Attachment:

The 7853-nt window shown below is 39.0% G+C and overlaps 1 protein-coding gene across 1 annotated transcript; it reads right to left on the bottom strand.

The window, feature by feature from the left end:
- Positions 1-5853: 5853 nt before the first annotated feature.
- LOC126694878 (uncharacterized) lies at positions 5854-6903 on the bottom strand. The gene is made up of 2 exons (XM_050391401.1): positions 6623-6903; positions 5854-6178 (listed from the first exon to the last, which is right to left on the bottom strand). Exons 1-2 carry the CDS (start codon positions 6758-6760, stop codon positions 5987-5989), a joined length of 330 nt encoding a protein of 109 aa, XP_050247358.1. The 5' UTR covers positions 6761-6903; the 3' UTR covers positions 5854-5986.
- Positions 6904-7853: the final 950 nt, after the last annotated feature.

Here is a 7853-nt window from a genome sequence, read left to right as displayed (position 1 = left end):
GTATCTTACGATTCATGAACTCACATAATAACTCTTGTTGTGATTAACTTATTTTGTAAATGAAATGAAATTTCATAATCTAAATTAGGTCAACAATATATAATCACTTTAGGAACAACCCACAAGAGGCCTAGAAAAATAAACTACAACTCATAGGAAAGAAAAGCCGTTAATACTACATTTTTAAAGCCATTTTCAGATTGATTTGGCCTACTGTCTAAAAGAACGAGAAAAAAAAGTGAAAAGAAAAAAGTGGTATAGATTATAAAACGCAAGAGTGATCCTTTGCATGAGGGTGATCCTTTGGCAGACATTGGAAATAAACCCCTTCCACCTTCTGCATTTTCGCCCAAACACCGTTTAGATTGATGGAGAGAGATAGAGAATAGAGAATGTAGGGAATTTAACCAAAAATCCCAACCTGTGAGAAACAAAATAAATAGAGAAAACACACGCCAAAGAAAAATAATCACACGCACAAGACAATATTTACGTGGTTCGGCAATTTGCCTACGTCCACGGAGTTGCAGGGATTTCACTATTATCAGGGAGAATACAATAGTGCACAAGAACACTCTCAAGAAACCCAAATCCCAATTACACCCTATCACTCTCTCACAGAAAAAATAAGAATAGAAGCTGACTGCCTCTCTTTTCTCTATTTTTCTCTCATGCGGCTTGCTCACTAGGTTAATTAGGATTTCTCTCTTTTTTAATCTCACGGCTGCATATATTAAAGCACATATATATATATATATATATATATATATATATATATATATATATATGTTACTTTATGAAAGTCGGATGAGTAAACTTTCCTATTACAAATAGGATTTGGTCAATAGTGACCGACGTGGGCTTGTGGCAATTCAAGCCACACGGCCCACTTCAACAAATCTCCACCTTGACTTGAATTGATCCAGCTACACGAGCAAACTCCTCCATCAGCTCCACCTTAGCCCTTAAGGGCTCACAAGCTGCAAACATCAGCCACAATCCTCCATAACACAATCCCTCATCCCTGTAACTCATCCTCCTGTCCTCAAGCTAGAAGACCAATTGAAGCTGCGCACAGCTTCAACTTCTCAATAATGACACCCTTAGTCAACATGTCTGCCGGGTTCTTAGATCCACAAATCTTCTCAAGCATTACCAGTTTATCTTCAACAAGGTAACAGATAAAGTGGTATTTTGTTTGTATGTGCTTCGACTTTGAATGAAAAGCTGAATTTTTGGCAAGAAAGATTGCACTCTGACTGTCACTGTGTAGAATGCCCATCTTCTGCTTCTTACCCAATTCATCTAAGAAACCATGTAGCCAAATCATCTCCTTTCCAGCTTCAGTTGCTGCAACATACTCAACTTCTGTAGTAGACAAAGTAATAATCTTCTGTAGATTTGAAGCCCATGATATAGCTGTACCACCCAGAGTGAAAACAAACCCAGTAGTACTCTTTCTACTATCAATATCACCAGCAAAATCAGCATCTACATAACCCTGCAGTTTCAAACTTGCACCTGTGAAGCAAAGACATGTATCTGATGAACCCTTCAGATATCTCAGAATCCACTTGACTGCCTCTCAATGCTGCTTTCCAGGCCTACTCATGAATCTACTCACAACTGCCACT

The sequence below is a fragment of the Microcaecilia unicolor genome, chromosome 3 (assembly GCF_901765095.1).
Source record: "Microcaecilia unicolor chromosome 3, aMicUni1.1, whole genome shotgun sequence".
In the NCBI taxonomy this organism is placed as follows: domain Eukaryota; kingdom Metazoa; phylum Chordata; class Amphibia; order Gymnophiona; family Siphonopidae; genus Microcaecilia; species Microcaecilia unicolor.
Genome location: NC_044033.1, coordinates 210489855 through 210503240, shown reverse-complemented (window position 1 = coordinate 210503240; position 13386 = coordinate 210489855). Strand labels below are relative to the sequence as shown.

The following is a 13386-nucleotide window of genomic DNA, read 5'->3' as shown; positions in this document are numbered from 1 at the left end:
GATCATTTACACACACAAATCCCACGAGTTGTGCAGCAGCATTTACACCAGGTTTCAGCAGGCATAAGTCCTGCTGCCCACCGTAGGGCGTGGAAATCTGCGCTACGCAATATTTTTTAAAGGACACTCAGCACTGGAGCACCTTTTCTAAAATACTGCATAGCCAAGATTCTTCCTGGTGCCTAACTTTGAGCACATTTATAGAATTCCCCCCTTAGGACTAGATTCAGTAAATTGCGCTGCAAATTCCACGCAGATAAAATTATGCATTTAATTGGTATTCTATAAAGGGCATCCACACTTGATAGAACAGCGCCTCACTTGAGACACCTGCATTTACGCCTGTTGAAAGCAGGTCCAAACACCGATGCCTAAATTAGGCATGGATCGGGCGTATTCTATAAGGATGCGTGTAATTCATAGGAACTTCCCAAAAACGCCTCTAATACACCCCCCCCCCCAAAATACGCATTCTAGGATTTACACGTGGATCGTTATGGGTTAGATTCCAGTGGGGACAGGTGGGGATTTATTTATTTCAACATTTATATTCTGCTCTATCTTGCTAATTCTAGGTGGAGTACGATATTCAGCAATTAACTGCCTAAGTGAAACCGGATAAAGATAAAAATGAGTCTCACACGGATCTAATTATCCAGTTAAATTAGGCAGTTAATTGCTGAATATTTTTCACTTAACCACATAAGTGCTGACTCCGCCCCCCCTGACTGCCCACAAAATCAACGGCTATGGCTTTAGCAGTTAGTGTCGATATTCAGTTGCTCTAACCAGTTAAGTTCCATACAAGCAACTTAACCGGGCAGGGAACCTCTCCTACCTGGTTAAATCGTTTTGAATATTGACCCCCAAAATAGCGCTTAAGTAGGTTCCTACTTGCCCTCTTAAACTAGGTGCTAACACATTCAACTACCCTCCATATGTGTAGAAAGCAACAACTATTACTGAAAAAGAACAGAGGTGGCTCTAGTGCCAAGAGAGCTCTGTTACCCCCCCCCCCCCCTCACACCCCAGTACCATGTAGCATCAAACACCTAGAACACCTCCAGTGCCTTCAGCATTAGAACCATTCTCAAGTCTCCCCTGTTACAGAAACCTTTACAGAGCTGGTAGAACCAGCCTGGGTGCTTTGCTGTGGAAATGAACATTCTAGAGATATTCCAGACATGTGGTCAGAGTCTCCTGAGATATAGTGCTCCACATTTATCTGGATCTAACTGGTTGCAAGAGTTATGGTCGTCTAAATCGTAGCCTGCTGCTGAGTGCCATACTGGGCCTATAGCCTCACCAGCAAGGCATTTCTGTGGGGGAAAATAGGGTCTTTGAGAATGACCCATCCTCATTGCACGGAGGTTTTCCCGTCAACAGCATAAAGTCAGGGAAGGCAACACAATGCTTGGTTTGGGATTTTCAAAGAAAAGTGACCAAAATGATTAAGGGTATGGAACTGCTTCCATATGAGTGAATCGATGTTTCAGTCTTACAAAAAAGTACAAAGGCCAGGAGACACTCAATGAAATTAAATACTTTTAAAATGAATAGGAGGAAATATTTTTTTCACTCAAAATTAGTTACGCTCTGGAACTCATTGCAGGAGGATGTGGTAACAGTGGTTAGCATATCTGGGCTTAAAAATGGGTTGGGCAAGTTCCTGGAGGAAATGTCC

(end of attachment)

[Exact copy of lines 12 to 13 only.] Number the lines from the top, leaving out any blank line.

The following is a 13386-nucleotide window of genomic DNA, read 5'->3' as shown; positions in this document are numbered from 1 at the left end:
GATCATTTACACACACAAATCCCACGAGTTGTGCAGCAGCATTTACACCAGGTTTCAGCAGGCATAAGTCCTGCTGCCCACCGTAGGGCGTGGAAATCTGCGCTACGCAATATTTTTTAAAGGACACTCAGCACTGGAGCACCTTTTCTAAAATACTGCATAGCCAAGATTCTTCCTGGTGCCTAACTTTGAGCACATTTATAGAATTCCCCCCTTAGGACTAGATTCAGTAAATTGCGCTGCAAATTCCACGCAGATAAAATTATGCATTTAATTGGTATTCTATAAAGGGCATCCACACTTGATAGAACAGCGCCTCACTTGAGACACCTGCATTTACGCCTGTTGAAAGCAGGTCCAAACACCGATGCCTAAATTAGGCATGGATCGGGCGTATTCTATAAGGATGCGTGTAATTCATAGGAACTTCCCAAAAACGCCTCTAATACACCCCCCCCCCCAAAATACGCATTCTAGGATTTACACGTGGATCGTTATGGGTTAGATTCCAGTGGGGACAGGTGGGGATTTATTTATTTCAACATTTATATTCTGCTCTATCTTGCTAATTCTAGGTGGAGTACGATATTCAGCAATTAACTGCCTAAGTGAAACCGGATAAAGATAAAAATGAGTCTCACACGGATCTAATTATCCAGTTAAATTAGGCAGTTAATTGCTGAATATTTTTCACTTAACCACATAAGTGCTGACTCCGCCCCCCCTGACTGCCCACAAAATCAACGGCTATGGCTTTAGCAGTTAGTGTCGATATTCAGTTGCTCTAACCAGTTAAGTTCCATACAAGCAACTTAACCGGGCAGGGAACCTCTCCTACCTGGTTAAATCGTTTTGAATATTGACCCCCAAAATAGCGCTTAAGTAGGTTCCTACTTGCCCTCTTAAACTAGGTGCTAACACATTCAACTACCCTCCATATGTGTAGAAAGCAACAACTATTACTGAAAAAGAACAGAGGTGGCTCTAGTGCCAAGAGAGCTCTGTTACCCCCCCCCCCCCCTCACACCCCAGTACCATGTAGCATCAAACACCTAGAACACCTCCAGTGCCTTCAGCATTAGAACCATTCTCAAGTCTCCCCTGTTACAGAAACCTTTACAGAGCTGGTAGAACCAGCCTGGGTGCTTTGCTGTGGAAATGAACATTCTAGAGATATTCCAGACATGTGGTCAGAGTCTCCTGAGATATAGTGCTCCACATTTATCTGGATCTAACTGGTTGCAAGAGTTATGGTCGTCTAAATCGTAGCCTGCTGCTGAGTGCCATACTGGGCCTATAGCCTCACCAGCAAGGCATTTCTGTGGGGGAAAATAGGGTCTTTGAGAATGACCCATCCTCATTGCACGGAGGTTTTCCCGTCAACAGCATAAAGTCAGGGAAGGCAACACAATGCTTGGTTTGGGATTTTCAAAGAAAAGTGACCAAAATGATTAAGGGTATGGAACTGCTTCCATATGAGTGAATCGATGTTTCAGTCTTACAAAAAAGTACAAAGGCCAGGAGACACTCAATGAAATTAAATACTTTTAAAATGAATAGGAGGAAATATTTTTTTCACTCAAAATTAGTTACGCTCTGGAACTCATTGCAGGAGGATGTGGTAACAGTGGTTAGCATATCTGGGCTTAAAAATGGGTTGGGCAAGTTCCTGGAGGAAATGTCC